Before Hurricane Katrina hit, an estimated twenty to thirty-five thousand undocumented immigrants lived on the Gulf Coast. In the weeks following the disaster, the Department of Homeland Security (DHS) refused to provide assurance that undocumented individuals who sought government aid would not be deported. Instead, DHS announced that it would not “turn a blind eye” to violations of the law and would take a “case by case” approach to “illegal aliens.” The results were predictable. In Long Beach, Mississippi, federal officials demanded that undocumented residents leave a Red Cross shelter or be deported. In El Paso, Texas, DHS initiated deportation proceedings against three Gulf Coast evacuees.
As a consequence, needy immigrants in the Gulf region did not seek emergency aid. (Although the undocumented do not qualify for food stamps and federal cash assistance, they can receive short-term, noncash disaster relief like emergency shelter, medical care, food, and water.) As Homeland Security officials surely know, most immigrants will not seek help if doing so might lead to deportation. Nor will they come forward to report crimes, share information regarding potential terrorist threats, or inform officials of a potential public-health emergency.
Five years ago, in the aftermath of 9/11, immigration officials took a more compassionate approach. Ten days after the attacks, the commissioner of Immigration and Naturalization Service (INS) made an announcement to immigrants who had lost loved ones. They need not fear coming forward to identify their relatives, he said; they would not be arrested or deported. (Family members of undocumented workers were also later included in the 9/11 compensation package.) Why did the government decline to make a similar offer of amnesty to victims of Katrina? Part of the answer lies in the decision to place INS and the Federal Emergency Management Agency (FEMA) under the control of the newly formed DHS. In the rush to create a government agency to help prevent further terrorist attacks, the administration failed to recognize the potential conflicts created by charging one organization with both humanitarian relief and immigration enforcement. Unfortunately, the Katrina tragedy has made this problem all too clear.
DHS was created to streamline the management of numerous government organizations. At the time, immigrant advocates cautioned that placing immigration services within a security agency could send the message that foreign-born individuals were inherently a threat. Advocates also worried that DHS would focus its energies on enforcement activities at the expense of the important job of awarding legal status to qualifying immigrants. To be fair, few people at the time anticipated the problems that could result from having DHS handle both immigration services and disaster relief. (Earlier this month, several senators-including Trent Lott (R-Miss.) and Hillary Clinton (D-N.Y.)-called for making FEMA independent of DHS, but the Republican majority seems unlikely to approve such a move. Another Senate proposal would do away with FEMA and replace it with a new agency called the National Preparedness and Response Authority, which would remain under the auspices of DHS.)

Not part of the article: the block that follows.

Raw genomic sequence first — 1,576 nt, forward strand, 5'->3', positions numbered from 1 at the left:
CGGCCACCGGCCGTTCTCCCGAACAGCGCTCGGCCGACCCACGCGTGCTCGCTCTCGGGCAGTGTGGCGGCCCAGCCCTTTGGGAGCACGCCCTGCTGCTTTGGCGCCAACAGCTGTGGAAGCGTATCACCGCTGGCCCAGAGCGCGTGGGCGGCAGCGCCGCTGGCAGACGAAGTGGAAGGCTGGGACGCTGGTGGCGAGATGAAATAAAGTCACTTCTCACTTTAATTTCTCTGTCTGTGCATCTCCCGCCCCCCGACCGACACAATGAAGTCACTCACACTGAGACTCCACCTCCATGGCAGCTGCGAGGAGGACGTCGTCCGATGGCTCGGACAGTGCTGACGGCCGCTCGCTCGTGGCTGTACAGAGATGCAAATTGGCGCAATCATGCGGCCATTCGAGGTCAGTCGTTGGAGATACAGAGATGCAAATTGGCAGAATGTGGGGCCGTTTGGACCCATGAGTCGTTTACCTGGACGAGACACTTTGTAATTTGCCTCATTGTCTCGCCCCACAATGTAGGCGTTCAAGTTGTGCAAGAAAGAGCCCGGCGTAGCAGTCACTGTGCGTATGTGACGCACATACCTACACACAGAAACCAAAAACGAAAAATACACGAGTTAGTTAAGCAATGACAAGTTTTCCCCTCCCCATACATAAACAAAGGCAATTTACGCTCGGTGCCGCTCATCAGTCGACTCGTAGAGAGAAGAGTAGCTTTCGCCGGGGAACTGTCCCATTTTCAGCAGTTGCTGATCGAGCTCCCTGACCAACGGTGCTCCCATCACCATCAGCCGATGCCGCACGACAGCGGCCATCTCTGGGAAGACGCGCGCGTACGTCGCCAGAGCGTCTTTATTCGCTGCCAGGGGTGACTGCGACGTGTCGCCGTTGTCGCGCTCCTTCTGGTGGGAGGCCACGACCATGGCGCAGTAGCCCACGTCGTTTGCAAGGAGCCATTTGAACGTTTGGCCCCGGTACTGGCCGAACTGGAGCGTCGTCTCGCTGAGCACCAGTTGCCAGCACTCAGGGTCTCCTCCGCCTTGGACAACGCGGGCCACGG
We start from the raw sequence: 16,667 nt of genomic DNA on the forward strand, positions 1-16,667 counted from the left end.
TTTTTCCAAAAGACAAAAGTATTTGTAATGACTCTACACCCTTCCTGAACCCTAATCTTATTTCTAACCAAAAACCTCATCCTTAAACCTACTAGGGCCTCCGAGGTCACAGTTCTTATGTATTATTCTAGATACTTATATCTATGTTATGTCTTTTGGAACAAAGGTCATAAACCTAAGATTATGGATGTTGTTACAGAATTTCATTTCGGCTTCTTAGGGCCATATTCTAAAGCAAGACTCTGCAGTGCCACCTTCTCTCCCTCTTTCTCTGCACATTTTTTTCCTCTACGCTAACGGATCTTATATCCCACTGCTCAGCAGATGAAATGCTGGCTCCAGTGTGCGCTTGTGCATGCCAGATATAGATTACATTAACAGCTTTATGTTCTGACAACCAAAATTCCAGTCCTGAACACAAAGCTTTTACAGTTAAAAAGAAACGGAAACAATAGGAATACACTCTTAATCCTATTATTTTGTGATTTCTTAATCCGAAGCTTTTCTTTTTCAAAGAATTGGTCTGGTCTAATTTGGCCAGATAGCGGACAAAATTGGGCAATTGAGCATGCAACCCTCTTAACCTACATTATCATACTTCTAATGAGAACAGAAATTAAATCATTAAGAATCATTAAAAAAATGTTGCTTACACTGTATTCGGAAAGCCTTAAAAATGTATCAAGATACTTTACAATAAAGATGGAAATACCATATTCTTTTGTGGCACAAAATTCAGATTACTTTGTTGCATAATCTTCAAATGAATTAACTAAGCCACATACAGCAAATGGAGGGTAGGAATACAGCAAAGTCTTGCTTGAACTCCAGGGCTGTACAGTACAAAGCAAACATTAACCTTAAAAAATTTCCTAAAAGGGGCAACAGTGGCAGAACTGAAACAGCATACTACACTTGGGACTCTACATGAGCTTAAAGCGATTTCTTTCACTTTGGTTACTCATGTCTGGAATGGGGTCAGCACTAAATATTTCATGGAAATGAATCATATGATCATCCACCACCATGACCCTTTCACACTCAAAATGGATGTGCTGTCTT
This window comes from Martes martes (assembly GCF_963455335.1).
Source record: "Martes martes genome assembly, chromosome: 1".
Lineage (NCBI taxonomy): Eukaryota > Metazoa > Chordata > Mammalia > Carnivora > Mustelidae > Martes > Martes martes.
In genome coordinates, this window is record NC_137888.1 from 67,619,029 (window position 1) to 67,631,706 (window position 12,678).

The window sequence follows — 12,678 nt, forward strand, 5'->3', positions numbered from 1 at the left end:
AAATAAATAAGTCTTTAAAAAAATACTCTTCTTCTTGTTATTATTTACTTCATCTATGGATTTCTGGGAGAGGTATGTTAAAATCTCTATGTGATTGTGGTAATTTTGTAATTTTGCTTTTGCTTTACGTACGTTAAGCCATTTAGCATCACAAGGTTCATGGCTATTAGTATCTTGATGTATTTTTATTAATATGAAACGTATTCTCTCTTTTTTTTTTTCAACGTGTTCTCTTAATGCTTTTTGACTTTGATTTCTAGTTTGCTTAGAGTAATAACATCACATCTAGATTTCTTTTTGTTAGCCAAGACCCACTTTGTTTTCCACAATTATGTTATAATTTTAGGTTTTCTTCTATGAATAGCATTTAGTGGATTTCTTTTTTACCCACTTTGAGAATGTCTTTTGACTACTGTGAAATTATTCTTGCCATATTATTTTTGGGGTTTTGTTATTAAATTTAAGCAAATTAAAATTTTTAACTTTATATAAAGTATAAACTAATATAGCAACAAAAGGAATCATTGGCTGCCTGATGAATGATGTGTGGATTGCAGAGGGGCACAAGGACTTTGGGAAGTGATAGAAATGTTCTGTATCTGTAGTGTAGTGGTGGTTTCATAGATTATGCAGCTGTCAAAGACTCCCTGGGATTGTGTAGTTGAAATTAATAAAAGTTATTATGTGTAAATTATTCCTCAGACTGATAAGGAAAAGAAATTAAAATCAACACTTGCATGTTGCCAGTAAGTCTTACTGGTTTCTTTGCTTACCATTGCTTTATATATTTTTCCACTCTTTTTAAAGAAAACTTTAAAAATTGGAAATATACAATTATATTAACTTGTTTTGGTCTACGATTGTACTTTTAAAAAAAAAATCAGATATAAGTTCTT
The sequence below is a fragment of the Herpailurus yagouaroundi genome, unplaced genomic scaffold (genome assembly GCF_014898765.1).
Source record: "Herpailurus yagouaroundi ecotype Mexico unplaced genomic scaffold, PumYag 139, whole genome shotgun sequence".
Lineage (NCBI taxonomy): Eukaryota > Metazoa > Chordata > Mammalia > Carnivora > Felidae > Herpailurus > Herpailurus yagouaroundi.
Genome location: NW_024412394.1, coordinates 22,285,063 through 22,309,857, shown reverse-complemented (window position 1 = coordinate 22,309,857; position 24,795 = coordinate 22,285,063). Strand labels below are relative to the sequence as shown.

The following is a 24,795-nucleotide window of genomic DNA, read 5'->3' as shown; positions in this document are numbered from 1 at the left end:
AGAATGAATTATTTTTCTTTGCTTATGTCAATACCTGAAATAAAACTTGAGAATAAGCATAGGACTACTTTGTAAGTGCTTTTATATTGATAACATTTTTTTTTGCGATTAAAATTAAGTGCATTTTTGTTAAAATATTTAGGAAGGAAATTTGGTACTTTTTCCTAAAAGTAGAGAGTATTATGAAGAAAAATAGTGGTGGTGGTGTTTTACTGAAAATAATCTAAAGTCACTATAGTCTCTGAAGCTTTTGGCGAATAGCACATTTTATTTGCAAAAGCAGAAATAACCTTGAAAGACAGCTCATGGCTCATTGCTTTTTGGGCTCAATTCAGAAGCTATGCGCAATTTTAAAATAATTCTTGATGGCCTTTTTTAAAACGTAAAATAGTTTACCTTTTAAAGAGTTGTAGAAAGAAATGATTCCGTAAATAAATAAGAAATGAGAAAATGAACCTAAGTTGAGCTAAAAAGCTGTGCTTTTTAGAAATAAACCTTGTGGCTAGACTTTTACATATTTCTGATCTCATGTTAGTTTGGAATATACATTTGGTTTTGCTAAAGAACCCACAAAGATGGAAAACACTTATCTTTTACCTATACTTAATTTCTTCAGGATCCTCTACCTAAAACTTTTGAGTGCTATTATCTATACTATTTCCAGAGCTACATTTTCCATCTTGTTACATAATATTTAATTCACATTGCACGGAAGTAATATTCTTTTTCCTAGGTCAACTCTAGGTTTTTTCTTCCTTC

DHS policies have also adversely affected the immigrants who are new to the Gulf Coast: workers hired for the rebuilding effort. In tacit recognition that immigrants would be needed to assist in the cleanup of the region, DHS initially announced that it would not sanction employers for hiring undocumented workers. President George W. Bush also temporarily suspended the Davis-Bacon Act, which requires employers to pay the “prevailing” community wage in federally funded contracts.
Not surprisingly, immigrant laborers-many of them undocumented-migrated to the Gulf Coast in massive numbers. Yet despite the generous promises of labor contractors, many workers have suffered gross labor abuses, including unpaid wages, substandard housing, and unsafe working conditions. Like the immigrants displaced by Katrina, many fear seeking help lest they be deported.
The realistic solution to this problem is also the humane one. The Gulf Coast area-with its 99,000 square miles of devastation, thousands upon thousands of destroyed homes, and $125 billion in damages-cannot be rebuilt without immigrant labor. DHS should provide temporary work visas to undocumented laborers so that they can assist with cleanup and reconstruction. The government should also provide temporary legal status to undocumented immigrants displaced by the disaster. Such an approach would not be without precedent. The United States regularly offers “temporary protected status” to people from countries that have been ravaged by war or natural disaster.
Immigrant labor is in demand throughout the United States, not just in the Gulf Coast region. Legislators need to find ways to set these workers on a path toward legalization-and, by extension, into U.S. society. There are 12 million undocumented immigrants living in the United States. The Senate is currently considering proposals that would allow them to “earn” permanent residency if they work for a certain number of years, demonstrate good moral character, learn English, and pay a fine. It is unclear what action the Senate will take. Thankfully, the Bush administration and a bipartisan group of senators have distanced themselves from the harsh immigration legislation passed by the House of Representatives last December, which would make it a crime simply to be an undocumented person. Most observers agree that attempting to prosecute and deport large numbers of immigrants would be both impractical and inhumane. The Senate should agree on a comprehensive bill that provides a path to legal status for such workers. Such legislation would serve the needs of the Gulf Coast and the good of the nation.